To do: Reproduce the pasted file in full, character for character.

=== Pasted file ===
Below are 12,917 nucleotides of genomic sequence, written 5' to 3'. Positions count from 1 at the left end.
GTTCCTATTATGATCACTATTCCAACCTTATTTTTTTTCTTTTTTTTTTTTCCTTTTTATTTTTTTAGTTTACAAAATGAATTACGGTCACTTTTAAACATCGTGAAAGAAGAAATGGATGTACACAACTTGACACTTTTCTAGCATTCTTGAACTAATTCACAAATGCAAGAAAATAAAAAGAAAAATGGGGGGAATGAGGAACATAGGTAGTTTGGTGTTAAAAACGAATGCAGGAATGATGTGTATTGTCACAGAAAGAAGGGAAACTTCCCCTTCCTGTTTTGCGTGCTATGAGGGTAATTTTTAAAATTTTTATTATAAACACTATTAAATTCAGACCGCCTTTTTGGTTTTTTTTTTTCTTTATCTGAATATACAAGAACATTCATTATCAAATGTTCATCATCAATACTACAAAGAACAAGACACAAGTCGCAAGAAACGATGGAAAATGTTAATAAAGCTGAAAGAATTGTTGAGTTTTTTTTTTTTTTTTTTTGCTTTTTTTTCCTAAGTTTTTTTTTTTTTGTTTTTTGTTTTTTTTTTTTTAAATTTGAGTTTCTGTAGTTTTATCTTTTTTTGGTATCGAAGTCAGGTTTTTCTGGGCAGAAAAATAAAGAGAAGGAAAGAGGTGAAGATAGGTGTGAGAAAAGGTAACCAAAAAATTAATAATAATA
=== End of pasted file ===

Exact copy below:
Below are 12,917 nucleotides of genomic sequence, written 5' to 3'. Positions count from 1 at the left end.
GTTCCTATTATGATCACTATTCCAACCTTATTTTTTTTCTTTTTTTTTTTTCCTTTTTATTTTTTTAGTTTACAAAATGAATTACGGTCACTTTTAAACATCGTGAAAGAAGAAATGGATGTACACAACTTGACACTTTTCTAGCATTCTTGAACTAATTCACAAATGCAAGAAAATAAAAAGAAAAATGGGGGGAATGAGGAACATAGGTAGTTTGGTGTTAAAAACGAATGCAGGAATGATGTGTATTGTCACAGAAAGAAGGGAAACTTCCCCTTCCTGTTTTGCGTGCTATGAGGGTAATTTTTAAAATTTTTATTATAAACACTATTAAATTCAGACCGCCTTTTTGGTTTTTTTTTTTCTTTATCTGAATATACAAGAACATTCATTATCAAATGTTCATCATCAATACTACAAAGAACAAGACACAAGTCGCAAGAAACGATGGAAAATGTTAATAAAGCTGAAAGAATTGTTGAGTTTTTTTTTTTTTTTTTTTGCTTTTTTTTCCTAAGTTTTTTTTTTTTTGTTTTTTGTTTTTTTTTTTTTAAATTTGAGTTTCTGTAGTTTTATCTTTTTTTGGTATCGAAGTCAGGTTTTTCTGGGCAGAAAAATAAAGAGAAGGAAAGAGGTGAAGATAGGTGTGAGAAAAGGTAACCAAAAAATTAATAATAATA